A journalist’s account of growing up between cultures and learning to
embrace both her ethnic and bisexual identities.
Former ColorLines magazine executive editor Hernández
(co-editor: Colonize This!: Young Women of Color on Today's
Feminism, 2002) was raised as the first-generation American child of a
working-class Colombian mother and Cuban father. For her, “everything real”—from
family conversations to the observations of her beloved aunts to favorite TV
shows—happened in Spanish. However, her family wanted their daughter to achieve
more in life than they could, so learning English “to become white” and
Americanized became the goal they impressed upon their daughter. Yet as
Hernández came to understand, learning a language that was hers by
nationality but not by ethnicity meant growing away from her family and adopting
the attitude that she had “no history, no past, no culture.” The break was not
easy; so much from her colorful dual heritage formed the bedrock of her
identity. In her parents’ world, saints performed miracles, and cups of water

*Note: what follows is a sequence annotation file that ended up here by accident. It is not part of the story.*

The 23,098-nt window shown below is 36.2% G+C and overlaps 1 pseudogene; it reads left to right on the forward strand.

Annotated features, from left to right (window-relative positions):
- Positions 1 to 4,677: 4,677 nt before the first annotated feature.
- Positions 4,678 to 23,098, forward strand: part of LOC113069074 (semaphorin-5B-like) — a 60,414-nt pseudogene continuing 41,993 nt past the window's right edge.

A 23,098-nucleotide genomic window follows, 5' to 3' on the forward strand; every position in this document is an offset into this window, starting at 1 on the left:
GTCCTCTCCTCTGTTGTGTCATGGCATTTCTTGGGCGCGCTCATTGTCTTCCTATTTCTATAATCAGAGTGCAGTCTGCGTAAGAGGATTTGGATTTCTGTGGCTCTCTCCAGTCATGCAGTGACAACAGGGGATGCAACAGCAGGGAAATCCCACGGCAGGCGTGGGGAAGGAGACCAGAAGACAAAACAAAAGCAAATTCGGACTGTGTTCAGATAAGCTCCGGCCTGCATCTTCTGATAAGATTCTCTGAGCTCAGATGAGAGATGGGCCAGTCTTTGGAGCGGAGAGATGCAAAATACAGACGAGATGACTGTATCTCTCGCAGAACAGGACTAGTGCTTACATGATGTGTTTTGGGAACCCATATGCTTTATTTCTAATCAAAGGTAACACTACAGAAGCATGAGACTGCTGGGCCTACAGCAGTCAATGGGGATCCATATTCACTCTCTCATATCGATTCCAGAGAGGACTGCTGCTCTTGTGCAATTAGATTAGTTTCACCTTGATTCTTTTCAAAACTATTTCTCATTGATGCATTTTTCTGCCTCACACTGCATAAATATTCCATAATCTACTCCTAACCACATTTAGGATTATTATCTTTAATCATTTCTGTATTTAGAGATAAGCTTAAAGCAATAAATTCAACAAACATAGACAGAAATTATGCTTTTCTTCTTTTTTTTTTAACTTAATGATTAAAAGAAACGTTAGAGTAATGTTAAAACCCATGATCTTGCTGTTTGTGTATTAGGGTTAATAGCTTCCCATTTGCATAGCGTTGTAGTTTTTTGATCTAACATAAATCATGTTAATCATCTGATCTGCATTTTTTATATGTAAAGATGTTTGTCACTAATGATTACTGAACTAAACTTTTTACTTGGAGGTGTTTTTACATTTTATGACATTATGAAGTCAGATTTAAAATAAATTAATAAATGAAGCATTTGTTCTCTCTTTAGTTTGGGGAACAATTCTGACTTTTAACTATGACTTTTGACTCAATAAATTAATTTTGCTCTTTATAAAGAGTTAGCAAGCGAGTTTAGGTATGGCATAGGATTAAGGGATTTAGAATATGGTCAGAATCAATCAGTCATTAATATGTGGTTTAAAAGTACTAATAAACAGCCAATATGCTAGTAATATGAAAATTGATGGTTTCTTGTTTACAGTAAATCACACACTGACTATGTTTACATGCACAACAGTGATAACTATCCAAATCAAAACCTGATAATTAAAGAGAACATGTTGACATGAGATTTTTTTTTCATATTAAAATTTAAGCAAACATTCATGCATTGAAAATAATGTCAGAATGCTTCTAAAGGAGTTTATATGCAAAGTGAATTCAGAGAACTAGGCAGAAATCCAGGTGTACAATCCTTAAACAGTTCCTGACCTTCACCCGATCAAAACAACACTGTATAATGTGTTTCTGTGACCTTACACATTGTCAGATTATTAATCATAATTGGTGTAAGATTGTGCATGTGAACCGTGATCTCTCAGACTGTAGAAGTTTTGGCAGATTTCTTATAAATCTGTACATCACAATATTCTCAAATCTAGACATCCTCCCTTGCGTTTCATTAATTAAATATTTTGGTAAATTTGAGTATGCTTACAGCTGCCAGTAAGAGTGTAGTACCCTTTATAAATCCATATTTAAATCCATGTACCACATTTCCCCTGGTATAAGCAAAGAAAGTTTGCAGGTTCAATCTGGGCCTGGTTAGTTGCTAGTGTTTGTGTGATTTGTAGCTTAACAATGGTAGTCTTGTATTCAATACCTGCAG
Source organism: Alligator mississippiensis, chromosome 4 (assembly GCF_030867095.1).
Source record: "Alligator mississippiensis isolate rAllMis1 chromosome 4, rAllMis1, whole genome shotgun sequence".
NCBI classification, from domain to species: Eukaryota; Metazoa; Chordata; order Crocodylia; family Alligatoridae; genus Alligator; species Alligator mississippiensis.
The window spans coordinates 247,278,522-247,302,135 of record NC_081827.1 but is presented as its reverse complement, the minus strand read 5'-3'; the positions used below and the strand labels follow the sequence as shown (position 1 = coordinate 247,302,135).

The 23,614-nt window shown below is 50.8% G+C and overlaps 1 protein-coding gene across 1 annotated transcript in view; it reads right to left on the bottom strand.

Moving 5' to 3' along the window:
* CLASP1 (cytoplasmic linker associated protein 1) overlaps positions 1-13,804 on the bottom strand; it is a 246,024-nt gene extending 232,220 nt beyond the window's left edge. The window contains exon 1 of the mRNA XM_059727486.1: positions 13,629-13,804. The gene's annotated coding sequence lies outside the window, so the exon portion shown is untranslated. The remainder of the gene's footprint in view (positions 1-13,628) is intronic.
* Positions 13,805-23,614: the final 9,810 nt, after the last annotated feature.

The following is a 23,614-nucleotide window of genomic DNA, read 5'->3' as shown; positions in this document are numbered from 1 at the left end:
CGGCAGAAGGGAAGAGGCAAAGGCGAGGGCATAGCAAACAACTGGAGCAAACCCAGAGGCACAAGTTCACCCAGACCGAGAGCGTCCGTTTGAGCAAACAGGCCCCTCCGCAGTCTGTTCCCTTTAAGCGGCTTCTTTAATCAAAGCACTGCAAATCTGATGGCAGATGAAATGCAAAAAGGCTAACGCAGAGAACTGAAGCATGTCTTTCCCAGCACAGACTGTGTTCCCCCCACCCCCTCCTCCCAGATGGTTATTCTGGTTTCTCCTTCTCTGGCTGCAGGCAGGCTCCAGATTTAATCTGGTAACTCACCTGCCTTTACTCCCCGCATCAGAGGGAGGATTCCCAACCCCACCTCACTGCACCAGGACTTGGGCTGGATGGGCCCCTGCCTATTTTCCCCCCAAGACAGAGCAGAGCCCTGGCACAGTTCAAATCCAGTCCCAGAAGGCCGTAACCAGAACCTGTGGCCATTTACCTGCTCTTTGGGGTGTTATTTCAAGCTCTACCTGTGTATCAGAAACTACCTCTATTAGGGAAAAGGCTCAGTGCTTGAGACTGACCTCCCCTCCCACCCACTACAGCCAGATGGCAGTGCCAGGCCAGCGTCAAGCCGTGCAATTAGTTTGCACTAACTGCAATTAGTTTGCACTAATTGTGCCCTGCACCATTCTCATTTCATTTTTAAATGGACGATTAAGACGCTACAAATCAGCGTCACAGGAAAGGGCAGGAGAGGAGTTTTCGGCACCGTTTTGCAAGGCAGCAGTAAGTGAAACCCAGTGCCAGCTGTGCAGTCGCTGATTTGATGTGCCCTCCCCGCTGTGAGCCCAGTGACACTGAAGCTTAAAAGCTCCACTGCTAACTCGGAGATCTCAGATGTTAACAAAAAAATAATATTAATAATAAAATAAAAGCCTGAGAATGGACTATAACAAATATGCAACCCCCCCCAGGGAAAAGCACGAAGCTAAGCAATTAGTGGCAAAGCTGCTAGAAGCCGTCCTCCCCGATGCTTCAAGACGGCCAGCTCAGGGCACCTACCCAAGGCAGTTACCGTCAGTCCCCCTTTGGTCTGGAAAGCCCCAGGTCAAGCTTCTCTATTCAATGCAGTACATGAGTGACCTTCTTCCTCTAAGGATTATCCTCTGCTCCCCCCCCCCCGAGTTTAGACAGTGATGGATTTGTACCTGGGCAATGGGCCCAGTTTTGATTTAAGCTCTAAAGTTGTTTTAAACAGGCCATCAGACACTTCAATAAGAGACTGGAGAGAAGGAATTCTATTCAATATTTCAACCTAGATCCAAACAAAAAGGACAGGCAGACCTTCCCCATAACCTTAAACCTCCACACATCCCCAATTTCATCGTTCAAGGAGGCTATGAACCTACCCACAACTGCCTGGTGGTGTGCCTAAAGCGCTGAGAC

could carry messages between the living and the dead. In that world, too, women
married (or avoided) certain kinds of men. As Hernández grew into adulthood and
sexuality, she fulfilled her parents’ desire to find a “gringo” boyfriend. At
the same time, she discovered a desire for lesbian and transgender women. Her
family castigated Hernández for her bisexuality but also lauded their daughter
for finding middle-class success as a New York Times reporter. Striving to be true to herself as a queer (rather than queer and whitewashed) Latina, she eventually took a chance writing for a social justice magazine in San Francisco. Warm and thoughtful, Hernández writes with
cleareyed compassion about living, and redefining success, at the intersection
of social, ethnic and racial difference.
Personal storytelling at its most authentic and heartfelt.